The White Paper on the nation's food quality and food security situation released yesterday aims to put at ease the hearts of consumers at home and abroad.
Despite a string of health concerns triggered by fake and below-standard food products recently, the authoritative document insists that overall food quality has been improving steadily in the country.
According to the White Paper, last year 77.9 percent of food products sampled in the domestic market were up to standard, and the proportion for the first half of this year rose to 85.1 percent.
Meanwhile, as a major world food exporter, the country's food product exports are over 99 percent up-to-standard.
Such encouraging results are certainly good news for consumers and our trade partners.
As a responsible country, China has set up an effective system for safeguarding every link in food exports. Hence, a few bad producers should not be regarded as representing all Chinese food exports.
The Chinese government has always taken food safety seriously as it concerns people's health, the market's credibility and the country's image.
In recent years, efforts have been made by concerned authorities to tighten industry regulations, step up legislation and law enforcement and improve supervision of food quality.
The country has vowed to take severe measures to punish company culprits, including blacklisting them and imposing export ban.
To improve its administration in food quality and safety and promote international trade in food products, the country has also been keen on borrowing successful experiences from other countries and has actively engaged in international co-operation.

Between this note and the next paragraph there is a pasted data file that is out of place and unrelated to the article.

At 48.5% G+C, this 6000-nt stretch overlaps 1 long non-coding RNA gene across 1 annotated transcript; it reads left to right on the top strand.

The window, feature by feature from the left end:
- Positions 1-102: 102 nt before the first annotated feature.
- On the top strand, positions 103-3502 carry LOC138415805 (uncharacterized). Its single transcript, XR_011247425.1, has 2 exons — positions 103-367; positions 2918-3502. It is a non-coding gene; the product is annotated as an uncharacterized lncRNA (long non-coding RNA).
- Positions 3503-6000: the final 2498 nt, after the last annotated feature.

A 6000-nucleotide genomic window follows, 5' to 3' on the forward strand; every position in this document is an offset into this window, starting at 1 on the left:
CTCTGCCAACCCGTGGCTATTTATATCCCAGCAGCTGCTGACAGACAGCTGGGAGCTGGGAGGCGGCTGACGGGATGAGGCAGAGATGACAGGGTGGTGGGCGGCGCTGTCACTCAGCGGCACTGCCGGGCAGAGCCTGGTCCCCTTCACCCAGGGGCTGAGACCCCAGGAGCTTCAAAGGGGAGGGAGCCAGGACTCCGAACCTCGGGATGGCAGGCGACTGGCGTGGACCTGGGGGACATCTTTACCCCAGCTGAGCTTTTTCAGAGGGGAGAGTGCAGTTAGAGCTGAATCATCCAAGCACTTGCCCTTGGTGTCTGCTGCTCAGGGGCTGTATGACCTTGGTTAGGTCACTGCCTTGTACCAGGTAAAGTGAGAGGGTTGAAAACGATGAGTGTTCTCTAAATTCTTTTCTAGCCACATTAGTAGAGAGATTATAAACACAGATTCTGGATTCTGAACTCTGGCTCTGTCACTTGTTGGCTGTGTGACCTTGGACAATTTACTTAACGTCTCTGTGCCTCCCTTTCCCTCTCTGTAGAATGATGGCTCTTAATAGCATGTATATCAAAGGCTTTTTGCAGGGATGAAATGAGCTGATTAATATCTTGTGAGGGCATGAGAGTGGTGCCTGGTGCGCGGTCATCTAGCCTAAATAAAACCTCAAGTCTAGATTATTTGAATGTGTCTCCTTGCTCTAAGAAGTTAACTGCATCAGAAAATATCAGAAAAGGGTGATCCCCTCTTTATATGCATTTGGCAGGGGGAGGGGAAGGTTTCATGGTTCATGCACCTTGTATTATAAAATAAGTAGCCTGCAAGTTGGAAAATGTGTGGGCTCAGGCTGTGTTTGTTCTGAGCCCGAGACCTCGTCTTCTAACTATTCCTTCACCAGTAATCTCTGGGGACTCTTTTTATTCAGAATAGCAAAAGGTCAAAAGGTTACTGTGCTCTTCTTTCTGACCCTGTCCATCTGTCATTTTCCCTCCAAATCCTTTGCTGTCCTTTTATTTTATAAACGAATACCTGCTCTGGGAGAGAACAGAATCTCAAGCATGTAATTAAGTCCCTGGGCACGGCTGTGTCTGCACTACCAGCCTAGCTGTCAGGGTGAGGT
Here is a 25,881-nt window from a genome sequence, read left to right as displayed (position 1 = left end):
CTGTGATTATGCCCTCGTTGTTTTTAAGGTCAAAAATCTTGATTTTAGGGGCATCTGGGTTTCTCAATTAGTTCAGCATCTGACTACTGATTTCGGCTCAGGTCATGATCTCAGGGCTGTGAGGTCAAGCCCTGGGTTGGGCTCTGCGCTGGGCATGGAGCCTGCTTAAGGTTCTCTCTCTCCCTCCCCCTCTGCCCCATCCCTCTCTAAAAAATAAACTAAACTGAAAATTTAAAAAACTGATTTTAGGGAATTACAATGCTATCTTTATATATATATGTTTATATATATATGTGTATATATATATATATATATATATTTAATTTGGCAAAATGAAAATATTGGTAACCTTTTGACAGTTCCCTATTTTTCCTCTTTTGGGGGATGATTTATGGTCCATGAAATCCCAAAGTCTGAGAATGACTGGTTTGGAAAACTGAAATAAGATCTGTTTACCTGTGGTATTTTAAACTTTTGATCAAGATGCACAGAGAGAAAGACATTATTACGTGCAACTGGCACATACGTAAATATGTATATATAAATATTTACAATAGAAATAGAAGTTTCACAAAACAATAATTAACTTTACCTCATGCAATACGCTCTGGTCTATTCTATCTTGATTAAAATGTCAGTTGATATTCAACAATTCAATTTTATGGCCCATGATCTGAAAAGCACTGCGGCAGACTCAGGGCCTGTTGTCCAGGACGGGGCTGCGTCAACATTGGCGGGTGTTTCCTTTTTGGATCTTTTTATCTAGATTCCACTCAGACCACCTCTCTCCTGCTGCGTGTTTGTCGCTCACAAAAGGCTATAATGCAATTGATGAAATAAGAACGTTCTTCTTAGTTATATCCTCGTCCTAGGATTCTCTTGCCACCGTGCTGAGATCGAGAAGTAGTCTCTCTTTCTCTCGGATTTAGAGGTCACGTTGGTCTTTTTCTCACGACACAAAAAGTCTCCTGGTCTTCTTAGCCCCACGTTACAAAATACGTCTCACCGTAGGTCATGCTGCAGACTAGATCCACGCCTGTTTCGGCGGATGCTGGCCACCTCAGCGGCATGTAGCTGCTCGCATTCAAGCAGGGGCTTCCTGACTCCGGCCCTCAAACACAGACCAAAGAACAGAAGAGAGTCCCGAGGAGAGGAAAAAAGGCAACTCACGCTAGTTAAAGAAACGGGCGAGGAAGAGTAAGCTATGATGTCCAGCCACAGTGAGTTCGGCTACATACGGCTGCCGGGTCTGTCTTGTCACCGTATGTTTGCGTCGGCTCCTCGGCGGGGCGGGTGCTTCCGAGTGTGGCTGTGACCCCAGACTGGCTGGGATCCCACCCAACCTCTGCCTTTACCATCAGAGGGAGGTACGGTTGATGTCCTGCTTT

Back at home, being aware of the fact that China's food and drug supervision work began late and its foundations weak, the country's watchdog announced earlier this month that the State will invest 8.8 billion yuan (around US$1.2 billion) to improve technology and infrastructure of food and drug supervision system.
However, it is a long way before we plug all loopholes in the whole process of food production and marketing.
The fact that nearly 5,800 tons of substandard foods were recalled in the first half of the year speaks volumes for the urgency to build a more efficient and transparent supervision system on the production and marketing of food products.
On the other hand, some profit-driven businessmen in the trade have been blatant in giving a cold shoulder to concerned regulations and laws. In this regard, severe punishment should be meted out to deter whoever dares manufacture and market fake food items.
(China Daily August 18, 2007)